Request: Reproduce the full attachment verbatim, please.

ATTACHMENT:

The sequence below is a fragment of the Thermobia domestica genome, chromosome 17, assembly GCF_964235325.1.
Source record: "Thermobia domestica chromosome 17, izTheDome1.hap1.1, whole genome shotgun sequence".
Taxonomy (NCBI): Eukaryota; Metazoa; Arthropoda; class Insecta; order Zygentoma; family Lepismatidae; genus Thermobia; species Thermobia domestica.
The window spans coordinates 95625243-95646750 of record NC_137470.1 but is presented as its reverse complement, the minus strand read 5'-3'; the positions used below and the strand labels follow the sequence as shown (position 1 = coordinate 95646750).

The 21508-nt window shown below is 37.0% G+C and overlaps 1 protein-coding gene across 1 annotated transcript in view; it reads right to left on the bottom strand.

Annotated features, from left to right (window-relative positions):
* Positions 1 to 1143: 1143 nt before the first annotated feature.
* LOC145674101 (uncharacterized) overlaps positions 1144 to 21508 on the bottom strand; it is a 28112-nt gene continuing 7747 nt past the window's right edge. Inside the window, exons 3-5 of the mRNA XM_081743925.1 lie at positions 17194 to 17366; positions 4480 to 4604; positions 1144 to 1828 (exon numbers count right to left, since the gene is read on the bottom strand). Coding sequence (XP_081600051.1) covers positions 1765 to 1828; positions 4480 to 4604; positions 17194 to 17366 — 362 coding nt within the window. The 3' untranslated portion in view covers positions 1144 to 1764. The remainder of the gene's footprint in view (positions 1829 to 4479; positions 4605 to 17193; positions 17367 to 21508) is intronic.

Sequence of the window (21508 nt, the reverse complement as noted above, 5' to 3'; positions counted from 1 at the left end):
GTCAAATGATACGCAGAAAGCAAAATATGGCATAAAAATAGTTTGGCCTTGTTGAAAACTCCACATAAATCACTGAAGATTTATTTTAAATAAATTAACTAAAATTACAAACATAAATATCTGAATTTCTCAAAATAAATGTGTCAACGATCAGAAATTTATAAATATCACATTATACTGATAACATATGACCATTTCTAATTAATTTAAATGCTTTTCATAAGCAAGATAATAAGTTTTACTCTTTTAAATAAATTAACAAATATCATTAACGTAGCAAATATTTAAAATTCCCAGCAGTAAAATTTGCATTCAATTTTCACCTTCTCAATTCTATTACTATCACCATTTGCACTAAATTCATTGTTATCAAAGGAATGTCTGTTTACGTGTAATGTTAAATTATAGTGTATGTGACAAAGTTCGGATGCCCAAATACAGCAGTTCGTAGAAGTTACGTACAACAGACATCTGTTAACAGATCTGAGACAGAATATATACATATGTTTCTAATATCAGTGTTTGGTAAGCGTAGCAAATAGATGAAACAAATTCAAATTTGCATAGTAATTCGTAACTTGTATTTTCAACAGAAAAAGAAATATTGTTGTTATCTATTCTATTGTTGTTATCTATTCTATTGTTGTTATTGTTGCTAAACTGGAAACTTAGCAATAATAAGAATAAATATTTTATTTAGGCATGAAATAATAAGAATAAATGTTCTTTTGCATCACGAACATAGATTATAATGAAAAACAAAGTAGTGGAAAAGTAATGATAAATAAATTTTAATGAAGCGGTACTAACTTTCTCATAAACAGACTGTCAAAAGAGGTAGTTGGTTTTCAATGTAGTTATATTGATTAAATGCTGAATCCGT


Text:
The sequence below is a fragment of the Thermobia domestica genome, chromosome 17, assembly GCF_964235325.1.
Source record: "Thermobia domestica chromosome 17, izTheDome1.hap1.1, whole genome shotgun sequence".
Taxonomy (NCBI): Eukaryota; Metazoa; Arthropoda; class Insecta; order Zygentoma; family Lepismatidae; genus Thermobia; species Thermobia domestica.
The window spans coordinates 95625243-95646750 of record NC_137470.1 but is presented as its reverse complement, the minus strand read 5'-3'; the positions used below and the strand labels follow the sequence as shown (position 1 = coordinate 95646750).

The 21508-nt window shown below is 37.0% G+C and overlaps 1 protein-coding gene across 1 annotated transcript in view; it reads right to left on the bottom strand.

Annotated features, from left to right (window-relative positions):
* Positions 1 to 1143: 1143 nt before the first annotated feature.
* LOC145674101 (uncharacterized) overlaps positions 1144 to 21508 on the bottom strand; it is a 28112-nt gene continuing 7747 nt past the window's right edge. Inside the window, exons 3-5 of the mRNA XM_081743925.1 lie at positions 17194 to 17366; positions 4480 to 4604; positions 1144 to 1828 (exon numbers count right to left, since the gene is read on the bottom strand). Coding sequence (XP_081600051.1) covers positions 1765 to 1828; positions 4480 to 4604; positions 17194 to 17366 — 362 coding nt within the window. The 3' untranslated portion in view covers positions 1144 to 1764. The remainder of the gene's footprint in view (positions 1829 to 4479; positions 4605 to 17193; positions 17367 to 21508) is intronic.

Sequence of the window (21508 nt, the reverse complement as noted above, 5' to 3'; positions counted from 1 at the left end):
GTCAAATGATACGCAGAAAGCAAAATATGGCATAAAAATAGTTTGGCCTTGTTGAAAACTCCACATAAATCACTGAAGATTTATTTTAAATAAATTAACTAAAATTACAAACATAAATATCTGAATTTCTCAAAATAAATGTGTCAACGATCAGAAATTTATAAATATCACATTATACTGATAACATATGACCATTTCTAATTAATTTAAATGCTTTTCATAAGCAAGATAATAAGTTTTACTCTTTTAAATAAATTAACAAATATCATTAACGTAGCAAATATTTAAAATTCCCAGCAGTAAAATTTGCATTCAATTTTCACCTTCTCAATTCTATTACTATCACCATTTGCACTAAATTCATTGTTATCAAAGGAATGTCTGTTTACGTGTAATGTTAAATTATAGTGTATGTGACAAAGTTCGGATGCCCAAATACAGCAGTTCGTAGAAGTTACGTACAACAGACATCTGTTAACAGATCTGAGACAGAATATATACATATGTTTCTAATATCAGTGTTTGGTAAGCGTAGCAAATAGATGAAACAAATTCAAATTTGCATAGTAATTCGTAACTTGTATTTTCAACAGAAAAAGAAATATTGTTGTTATCTATTCTATTGTTGTTATCTATTCTATTGTTGTTATTGTTGCTAAACTGGAAACTTAGCAATAATAAGAATAAATATTTTATTTAGGCATGAAATAATAAGAATAAATGTTCTTTTGCATCACGAACATAGATTATAATGAAAAACAAAGTAGTGGAAAAGTAATGATAAATAAATTTTAATGAAGCGGTACTAACTTTCTCATAAACAGACTGTCAAAAGAGGTAGTTGGTTTTCAATGTAGTTATATTGATTAAATGCTGAATCCGT